NAMA Launches the “Who Fishes Matters” Campaign

In New England, the groundfish fishery is transitioning into a new ‘Catch Share’ management system, with its promises to improve ecological stewardship of our oceans. However, we know that uncontrolled ‘Catch Share’ programs haven’t taken into account who actually fishes for our seafood. Instead, around the world Catch Shares have consolidated the fishing industry into monolithic, industrial scale, absentee owner fishing fleets. We believe this direction undermines communities, ecosystems, and our food system.

Why? Because experience in U.S. farm policy has taught us that uncontrolled consolidation results in large factory-scale farming operations driving out family farmers and degrading the environment, biodiversity, and security of the food system. It also destroys the fabric and vitality of farming communities. And now, if there's no call to action to do it differently, we can watch the same pattern repeated on the water.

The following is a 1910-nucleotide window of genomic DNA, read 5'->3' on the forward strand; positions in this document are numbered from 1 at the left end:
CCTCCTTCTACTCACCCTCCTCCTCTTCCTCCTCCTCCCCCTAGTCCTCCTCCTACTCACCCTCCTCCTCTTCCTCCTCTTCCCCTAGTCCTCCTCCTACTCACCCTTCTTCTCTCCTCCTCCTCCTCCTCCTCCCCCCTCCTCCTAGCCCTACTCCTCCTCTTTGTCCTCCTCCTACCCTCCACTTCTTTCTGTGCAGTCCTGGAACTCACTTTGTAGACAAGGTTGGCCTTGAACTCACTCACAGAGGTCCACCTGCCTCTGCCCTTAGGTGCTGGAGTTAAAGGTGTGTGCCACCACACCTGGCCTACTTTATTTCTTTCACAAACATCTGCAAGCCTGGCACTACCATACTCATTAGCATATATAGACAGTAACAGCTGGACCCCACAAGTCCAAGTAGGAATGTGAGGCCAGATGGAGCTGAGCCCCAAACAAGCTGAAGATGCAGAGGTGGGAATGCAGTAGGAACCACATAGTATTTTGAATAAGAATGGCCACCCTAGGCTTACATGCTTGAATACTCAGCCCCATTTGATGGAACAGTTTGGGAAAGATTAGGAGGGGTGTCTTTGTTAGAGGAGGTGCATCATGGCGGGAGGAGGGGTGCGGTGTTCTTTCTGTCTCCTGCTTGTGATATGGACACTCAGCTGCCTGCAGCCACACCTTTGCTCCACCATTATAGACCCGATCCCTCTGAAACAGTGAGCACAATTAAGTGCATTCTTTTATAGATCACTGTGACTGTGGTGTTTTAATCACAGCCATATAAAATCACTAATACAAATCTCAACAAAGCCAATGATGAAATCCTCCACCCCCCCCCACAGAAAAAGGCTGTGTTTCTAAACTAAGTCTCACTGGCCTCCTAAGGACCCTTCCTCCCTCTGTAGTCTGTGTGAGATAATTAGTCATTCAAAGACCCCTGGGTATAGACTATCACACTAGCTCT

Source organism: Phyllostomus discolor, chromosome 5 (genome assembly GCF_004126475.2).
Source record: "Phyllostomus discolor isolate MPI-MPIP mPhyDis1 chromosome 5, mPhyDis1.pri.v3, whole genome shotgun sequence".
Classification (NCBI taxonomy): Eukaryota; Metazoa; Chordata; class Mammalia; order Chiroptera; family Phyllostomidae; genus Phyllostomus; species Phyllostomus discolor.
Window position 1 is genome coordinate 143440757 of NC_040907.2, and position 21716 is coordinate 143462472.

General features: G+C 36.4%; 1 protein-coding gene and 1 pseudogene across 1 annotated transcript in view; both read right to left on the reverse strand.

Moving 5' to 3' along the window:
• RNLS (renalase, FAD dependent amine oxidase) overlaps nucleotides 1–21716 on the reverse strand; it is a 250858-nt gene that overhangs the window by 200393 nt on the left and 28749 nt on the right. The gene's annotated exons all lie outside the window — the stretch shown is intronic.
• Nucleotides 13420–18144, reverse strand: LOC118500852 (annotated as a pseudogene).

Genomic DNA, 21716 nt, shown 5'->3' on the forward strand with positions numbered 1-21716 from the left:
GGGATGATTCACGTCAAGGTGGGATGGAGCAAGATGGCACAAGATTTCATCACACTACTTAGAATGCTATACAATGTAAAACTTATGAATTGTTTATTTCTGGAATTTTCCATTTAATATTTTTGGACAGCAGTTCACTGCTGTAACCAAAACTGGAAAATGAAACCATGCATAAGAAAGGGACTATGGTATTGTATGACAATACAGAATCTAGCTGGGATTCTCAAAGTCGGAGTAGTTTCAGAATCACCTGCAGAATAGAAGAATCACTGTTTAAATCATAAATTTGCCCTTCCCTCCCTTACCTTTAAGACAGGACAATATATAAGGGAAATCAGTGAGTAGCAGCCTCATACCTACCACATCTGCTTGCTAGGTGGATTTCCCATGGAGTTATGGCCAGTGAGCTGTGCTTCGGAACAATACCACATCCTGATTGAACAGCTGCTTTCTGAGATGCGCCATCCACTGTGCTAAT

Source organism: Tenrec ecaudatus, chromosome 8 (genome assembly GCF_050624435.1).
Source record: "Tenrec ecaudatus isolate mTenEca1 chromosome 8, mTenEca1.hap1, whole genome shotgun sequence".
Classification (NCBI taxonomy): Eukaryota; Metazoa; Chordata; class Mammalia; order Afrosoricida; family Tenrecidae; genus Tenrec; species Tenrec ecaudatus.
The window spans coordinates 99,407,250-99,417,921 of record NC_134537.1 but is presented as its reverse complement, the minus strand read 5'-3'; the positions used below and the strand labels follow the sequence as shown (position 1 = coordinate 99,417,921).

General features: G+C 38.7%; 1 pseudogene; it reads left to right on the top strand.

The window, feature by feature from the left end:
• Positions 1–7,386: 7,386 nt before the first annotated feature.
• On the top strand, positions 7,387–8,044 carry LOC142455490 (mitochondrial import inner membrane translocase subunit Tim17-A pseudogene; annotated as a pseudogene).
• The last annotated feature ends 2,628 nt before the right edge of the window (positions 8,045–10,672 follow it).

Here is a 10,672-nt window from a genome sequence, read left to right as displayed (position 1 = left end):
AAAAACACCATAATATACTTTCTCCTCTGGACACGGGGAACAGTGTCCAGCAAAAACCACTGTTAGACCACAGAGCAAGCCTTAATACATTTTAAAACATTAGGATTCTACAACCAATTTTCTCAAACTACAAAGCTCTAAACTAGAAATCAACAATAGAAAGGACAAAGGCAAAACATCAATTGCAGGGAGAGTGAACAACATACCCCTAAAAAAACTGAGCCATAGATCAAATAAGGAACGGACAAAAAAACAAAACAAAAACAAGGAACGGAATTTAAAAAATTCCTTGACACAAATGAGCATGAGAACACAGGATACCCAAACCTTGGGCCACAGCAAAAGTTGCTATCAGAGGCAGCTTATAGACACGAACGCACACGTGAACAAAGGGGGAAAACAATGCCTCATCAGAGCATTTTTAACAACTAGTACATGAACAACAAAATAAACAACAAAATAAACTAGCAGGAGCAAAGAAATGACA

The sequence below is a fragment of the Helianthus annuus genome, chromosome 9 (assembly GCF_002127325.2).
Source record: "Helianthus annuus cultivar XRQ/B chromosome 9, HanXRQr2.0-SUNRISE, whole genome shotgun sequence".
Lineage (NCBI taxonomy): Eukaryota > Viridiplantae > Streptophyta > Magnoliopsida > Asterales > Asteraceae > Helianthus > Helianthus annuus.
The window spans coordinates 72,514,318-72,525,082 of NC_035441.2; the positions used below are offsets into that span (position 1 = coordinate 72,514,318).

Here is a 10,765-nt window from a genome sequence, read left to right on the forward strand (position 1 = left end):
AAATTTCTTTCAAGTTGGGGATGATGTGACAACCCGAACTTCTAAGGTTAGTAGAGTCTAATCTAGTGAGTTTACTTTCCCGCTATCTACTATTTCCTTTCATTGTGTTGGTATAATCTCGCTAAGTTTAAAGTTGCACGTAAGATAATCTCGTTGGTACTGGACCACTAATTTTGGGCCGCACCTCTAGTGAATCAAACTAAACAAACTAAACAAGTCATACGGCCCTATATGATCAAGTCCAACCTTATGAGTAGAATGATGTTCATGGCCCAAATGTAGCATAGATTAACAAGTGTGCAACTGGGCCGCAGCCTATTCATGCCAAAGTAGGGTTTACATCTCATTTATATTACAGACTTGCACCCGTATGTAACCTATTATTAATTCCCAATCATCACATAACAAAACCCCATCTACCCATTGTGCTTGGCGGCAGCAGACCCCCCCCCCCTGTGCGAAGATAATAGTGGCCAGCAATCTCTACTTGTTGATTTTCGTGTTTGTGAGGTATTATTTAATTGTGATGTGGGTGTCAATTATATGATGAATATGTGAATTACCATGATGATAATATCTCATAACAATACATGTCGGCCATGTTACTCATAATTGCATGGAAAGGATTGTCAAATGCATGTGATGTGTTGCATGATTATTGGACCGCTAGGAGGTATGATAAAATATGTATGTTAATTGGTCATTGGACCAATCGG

Only six months into the new Catch Share program, the New England groundfish fleet is already seeing signs of consolidation into fewer and bigger operations. The costs associated with the transfer of fishing rights and trading of catch allowances is skyrocketing. This makes the fishery unaffordable to many family fishermen as well as new generations of young fishermen. The high cost of fishing rights favors those with the most money and resources thus resulting in the elimination of small and medium scale fishing boats who have a smaller footprint on the marine ecosystem and are better positioned to feed our local food systems. We saw this happen with farms in our land based food system; we won’t let it happen with fisheries and our marine based food system.

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